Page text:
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Today's Stichomancy for John Travolta

The first excerpt represents the past or something you must release, and is drawn from A Connecticut Yankee in King Arthur's Court by Mark Twain:

a few hours, we shall be safe enough."

We started down, and got nearly to the lowest limb, when we seemed to hear the hunt returning. We stopped to listen.

"Yes," said I, "they're baffled, they've given it up, they're on their way home. We will climb back to our roost again, and let them go by."

So we climbed back. The king listened a moment and said:

"They still search -- I wit the sign. We did best to abide."


A Connecticut Yankee in King Arthur's Court
The second excerpt represents the present or the deciding factor of the moment, and is drawn from The Chessmen of Mars by Edgar Rice Burroughs:

of them and as the girl appeared almost to rush into their arms she turned suddenly at right angles, ran swiftly in the new direction for a few yards, and then dashed quickly toward the hill again. Now only a single warrior, with a wide gap on either side of him, barred her clear way to freedom, though all the others were speeding as rapidly as they could to intercept her. If she could pass this one without too much delay she could escape, of that she was certain. Her every hope hinged on this. The creature before her realized it, too, for he moved cautiously, though swiftly, to intercept her, as a Rugby fullback might maneuver in the realization that he alone stood between the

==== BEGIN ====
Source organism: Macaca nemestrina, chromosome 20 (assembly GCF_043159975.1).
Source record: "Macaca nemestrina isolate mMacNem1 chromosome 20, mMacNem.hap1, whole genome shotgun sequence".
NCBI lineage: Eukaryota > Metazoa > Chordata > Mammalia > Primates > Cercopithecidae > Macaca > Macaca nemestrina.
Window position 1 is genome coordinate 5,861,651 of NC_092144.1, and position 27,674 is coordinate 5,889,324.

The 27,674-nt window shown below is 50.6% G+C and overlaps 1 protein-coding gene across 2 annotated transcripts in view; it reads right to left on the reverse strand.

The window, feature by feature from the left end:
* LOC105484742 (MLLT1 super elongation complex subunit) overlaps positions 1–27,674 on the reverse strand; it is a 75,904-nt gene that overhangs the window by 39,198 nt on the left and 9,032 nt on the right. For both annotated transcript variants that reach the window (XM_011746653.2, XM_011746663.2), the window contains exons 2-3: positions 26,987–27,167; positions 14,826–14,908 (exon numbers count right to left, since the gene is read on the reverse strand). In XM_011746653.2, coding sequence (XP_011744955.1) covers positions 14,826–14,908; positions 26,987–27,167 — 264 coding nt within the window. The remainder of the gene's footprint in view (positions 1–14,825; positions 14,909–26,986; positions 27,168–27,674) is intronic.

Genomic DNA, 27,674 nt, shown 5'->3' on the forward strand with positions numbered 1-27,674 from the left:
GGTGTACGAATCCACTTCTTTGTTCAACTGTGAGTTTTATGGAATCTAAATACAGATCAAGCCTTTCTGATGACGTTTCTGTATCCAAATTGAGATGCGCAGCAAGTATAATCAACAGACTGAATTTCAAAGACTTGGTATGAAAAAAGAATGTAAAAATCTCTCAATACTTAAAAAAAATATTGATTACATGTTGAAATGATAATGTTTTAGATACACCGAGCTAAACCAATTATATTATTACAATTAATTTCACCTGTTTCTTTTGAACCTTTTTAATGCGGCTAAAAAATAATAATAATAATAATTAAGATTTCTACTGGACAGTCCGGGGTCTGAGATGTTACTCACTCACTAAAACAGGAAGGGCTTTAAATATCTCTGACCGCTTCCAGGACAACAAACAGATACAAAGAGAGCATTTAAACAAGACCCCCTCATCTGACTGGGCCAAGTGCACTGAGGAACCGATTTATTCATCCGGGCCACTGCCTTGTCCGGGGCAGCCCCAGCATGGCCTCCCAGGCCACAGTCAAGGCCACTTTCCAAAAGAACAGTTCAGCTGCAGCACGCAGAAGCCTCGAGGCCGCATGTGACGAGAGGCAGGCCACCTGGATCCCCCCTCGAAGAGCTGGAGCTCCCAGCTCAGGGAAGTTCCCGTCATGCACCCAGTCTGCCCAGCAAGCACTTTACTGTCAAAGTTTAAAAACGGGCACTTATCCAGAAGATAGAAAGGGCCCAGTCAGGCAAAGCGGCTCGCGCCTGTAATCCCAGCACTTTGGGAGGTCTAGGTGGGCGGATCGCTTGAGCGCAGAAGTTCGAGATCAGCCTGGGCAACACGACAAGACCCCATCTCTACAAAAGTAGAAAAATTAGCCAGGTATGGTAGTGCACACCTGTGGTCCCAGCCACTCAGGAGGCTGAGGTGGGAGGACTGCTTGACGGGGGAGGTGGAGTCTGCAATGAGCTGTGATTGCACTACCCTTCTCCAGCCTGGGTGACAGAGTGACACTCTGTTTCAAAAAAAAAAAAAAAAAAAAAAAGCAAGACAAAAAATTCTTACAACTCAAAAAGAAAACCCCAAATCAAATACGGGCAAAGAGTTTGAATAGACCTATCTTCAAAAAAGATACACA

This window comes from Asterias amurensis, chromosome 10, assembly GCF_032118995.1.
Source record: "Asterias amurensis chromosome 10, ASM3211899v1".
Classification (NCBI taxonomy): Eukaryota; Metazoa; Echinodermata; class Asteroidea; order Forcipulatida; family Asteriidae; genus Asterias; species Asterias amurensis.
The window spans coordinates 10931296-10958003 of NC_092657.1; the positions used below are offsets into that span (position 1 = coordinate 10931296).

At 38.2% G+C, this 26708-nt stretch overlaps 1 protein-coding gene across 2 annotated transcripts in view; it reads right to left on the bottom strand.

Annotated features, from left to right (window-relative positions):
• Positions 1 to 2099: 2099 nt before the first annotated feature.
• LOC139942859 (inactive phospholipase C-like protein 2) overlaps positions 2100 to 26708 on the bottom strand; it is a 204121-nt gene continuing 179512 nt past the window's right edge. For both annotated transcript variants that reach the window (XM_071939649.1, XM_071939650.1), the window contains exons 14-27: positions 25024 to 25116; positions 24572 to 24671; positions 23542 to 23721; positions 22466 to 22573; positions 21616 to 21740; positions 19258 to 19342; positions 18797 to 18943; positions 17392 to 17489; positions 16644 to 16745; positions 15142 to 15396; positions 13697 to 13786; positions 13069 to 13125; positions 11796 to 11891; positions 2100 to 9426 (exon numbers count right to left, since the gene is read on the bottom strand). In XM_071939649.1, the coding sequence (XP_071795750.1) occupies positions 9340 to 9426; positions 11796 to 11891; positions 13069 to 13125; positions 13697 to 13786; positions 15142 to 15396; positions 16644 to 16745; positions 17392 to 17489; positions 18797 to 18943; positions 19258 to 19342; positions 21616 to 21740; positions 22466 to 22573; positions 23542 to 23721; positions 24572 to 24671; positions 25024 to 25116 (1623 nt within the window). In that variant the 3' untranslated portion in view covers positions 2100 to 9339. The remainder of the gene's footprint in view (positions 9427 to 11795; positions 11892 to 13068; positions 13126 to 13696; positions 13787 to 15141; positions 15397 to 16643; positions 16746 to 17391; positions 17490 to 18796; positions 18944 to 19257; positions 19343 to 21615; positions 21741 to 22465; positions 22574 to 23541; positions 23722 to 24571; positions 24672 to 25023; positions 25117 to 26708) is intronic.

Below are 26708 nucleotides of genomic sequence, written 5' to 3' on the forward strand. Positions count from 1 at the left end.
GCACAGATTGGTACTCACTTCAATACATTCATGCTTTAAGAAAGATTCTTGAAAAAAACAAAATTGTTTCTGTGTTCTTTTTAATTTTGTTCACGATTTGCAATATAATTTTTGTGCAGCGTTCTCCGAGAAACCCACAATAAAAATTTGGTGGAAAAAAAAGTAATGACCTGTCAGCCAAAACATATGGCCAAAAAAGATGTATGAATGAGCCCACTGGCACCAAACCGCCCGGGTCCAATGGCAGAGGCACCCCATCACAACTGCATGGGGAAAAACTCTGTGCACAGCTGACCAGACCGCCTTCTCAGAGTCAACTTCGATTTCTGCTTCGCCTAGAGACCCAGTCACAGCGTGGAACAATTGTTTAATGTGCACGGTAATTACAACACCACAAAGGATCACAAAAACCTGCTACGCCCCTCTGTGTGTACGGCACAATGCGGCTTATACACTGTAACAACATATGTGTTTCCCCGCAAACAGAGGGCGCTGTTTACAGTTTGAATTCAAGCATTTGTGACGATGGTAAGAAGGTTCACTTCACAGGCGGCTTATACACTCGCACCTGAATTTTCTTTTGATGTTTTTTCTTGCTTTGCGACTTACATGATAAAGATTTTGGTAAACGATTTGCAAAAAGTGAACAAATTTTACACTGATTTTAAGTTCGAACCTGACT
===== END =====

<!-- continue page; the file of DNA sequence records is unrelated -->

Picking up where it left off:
The Chessmen of Mars
The third excerpt represents the future or something you must embrace, and is drawn from The Illustrious Gaudissart by Honore de Balzac:

full worth of his individual labor, in which no man shall be preyed upon by other men who, without capacity of their own, compel ALL to work for the profit of ONE. From this comes the doctrine of--"

"How about servants?" demanded the lunatic.

"They will remain servants if they have no capacity beyond it."

"Then what's the good of your doctrine?"

"To judge of this doctrine, Monsieur, you must consider it from a higher point of view: you must take a general survey of humanity. Here we come to the theories of Ballance: do you know his Palingenesis?"

"I am fond of them," said the fool, who thought he said "ices."

"Good!" returned Gaudissart. "Well, then, if the palingenistic aspects